Minority Leader Charles SchumerCharles (Chuck) Ellis SchumerSchumer wants investigation into Chinese-designed New York subway cars Getting serious about infrastructure Schumer calls on McConnell to hold vote on Equality Act MORE (D-N.Y.) handed the effort a significant boost on Monday, when he began telling colleagues he would vote against taking up a foreign policy bill on the Senate floor this week because of the shutdown fight.

“Schumer has notified the Dem caucus that he will vote against proceeding to S.1 because Senate Republicans should instead bring to the floor the House-passed bills to reopen the government,” a senior Senate Democratic aide said.

The escalation in shutdown tactics comes as the partial funding lapse is in its third week with no signs of progress toward a deal that would reopen roughly a quarter of the government.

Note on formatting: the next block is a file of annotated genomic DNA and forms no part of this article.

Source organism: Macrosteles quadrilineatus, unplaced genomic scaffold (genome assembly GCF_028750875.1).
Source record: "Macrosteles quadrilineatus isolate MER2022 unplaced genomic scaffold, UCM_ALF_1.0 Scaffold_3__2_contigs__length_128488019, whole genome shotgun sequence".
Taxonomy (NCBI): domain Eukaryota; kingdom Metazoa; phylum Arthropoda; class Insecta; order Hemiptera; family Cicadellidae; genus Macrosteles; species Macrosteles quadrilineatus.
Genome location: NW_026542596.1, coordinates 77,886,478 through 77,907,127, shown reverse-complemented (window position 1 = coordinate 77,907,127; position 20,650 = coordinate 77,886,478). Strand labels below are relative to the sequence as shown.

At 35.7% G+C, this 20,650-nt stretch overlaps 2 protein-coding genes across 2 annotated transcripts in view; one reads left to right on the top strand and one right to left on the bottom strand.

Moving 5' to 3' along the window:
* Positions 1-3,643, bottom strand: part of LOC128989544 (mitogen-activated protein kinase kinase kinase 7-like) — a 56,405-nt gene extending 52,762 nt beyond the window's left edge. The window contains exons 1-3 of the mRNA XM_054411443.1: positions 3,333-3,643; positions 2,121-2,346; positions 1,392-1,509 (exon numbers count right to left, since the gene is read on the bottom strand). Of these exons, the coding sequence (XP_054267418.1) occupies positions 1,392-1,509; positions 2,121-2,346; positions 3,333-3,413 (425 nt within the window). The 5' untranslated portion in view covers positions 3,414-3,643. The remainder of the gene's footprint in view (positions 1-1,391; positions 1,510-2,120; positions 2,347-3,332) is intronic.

Recent talks among Vice President Pence, administration officials and congressional leadership staff appeared to go nowhere. In a sign of digging in — and raising the chances that the funding fight surpasses the 21-day record — Trump is expected to give a prime-time address on Tuesday before traveling to the border Thursday, which would be the 20th day of the shutdown.

With Trump holding firm in his demand for more than $5 billion for the wall, Democrats are trying to keep their strategy focused on exploiting early signs of division within the Senate GOP caucus. The Democratic-led House is expected to begin passing individual appropriations bills this week, a move aimed at pressuring McConnell and vulnerable incumbents up for reelection in 2020.